Sunday, December 10, 2006

We need theories of experience design.

On the need for theories of experience design ...

"In few other fields is so much reliance placed on first-hand, insider accounts as a source of knowledge, as in the various fields of experience design. The one exception, historically, has been the built environment, including architecture and landscape architecture. Otherwise, most of what we learn we learn from design practitioners, even if they have no personal agenda, is subject to their biases that inherently come with the job: idiosyncratic points of view, client pressures, career aspirations, ego, and so forth. We lack an objective perspective to measure the success of our work and commentaries to improve upon it. We need theories of experience design.

This realization came to me during an intense luncheon discussion with museum and exhibition designer Barry Howard, who practices in Marina del Rey, a suburb of Los Angeles. Barry is my ideal of an experience design. His self-effacing demeanor belies an incredible lifetime of accomplishment. Barry's career dates back to the highly regarded Coca-Cola Pavilion at the 1964 Worlds Fair (where Pepsi-Cola competed with “it's a small world,” now immortalized as a Disneyland attraction). Since then he's created attractions with a cumulative value of over $500 million. Barry is notably rare among experience designers in that he applies a reflective perspective to his work. (He calls it “academic,” although his training was as a fine artist.) I'll be doing a future interview with Barry, in which I'll get deeper into his experiences and insights. But one of lunchtime topics was worth separate mention: the lack of formal criticism in our field.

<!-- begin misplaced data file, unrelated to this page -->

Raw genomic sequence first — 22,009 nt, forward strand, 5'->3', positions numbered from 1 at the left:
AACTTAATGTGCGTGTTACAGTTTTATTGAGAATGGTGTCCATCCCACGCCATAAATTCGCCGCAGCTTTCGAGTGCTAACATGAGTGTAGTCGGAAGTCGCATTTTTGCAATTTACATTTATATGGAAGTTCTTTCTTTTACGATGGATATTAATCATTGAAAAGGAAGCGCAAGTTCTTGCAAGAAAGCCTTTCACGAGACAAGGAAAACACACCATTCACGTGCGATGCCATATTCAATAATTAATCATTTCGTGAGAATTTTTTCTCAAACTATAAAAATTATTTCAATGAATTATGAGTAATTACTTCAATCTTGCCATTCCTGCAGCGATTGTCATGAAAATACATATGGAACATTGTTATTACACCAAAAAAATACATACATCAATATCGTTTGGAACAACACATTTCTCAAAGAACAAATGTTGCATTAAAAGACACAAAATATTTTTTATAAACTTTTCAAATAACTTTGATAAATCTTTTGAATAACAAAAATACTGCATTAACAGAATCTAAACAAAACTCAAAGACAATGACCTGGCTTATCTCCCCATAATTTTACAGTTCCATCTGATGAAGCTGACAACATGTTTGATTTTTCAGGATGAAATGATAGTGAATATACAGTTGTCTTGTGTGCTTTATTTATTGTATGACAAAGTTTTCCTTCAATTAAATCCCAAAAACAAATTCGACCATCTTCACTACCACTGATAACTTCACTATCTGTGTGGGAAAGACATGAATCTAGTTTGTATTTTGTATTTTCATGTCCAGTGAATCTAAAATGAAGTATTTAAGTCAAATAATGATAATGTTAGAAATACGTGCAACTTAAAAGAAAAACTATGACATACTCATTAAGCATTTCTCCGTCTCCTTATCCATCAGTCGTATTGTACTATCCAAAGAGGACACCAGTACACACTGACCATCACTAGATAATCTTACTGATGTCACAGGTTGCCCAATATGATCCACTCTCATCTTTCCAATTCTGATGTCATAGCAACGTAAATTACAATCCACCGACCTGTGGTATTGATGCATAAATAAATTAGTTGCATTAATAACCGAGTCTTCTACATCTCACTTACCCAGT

I was sharing with Barry my plans for a forthcoming book on experience design. In it, I'll be highlighting best practices drawn from case studies in a variety of experience-design disciplines. My goal is to extract certain overarching principles and methodologies that can be synthesized as theories of experience design. Theories are important: they're tested short-cuts to knowledge that can be shared widely within the experience design community, including with new designers just setting out. If you think about it, it's pretty difficult to state a theory of experience design. Theories are rare in every design discipline, but in those where theories exist -- like the theory of taxonomical structure in information design or wayfinding theory in environmental design -- they're reliable guides to practice. Experience design is still considered mainly an art, because (in my opinion) of a radical disconnect between those who study experience (cognitive scientists, environmental psychologists, etc.) and the designers who create experiences. Sometimes I think that designers' ignorance of the pertinent science is almost willful, because science imposes constraints that require more than shoot-from-the-hip creativity to succeed. On the other hand, it may just be that designers are practicing remarkable heuristic feats, doing the science in their heads. (All of this goes for the ancillary professions marshalled to support designers, too, like ethnographers and market researchers.)"    (Continued via Total Experience)    [Usability Resources]

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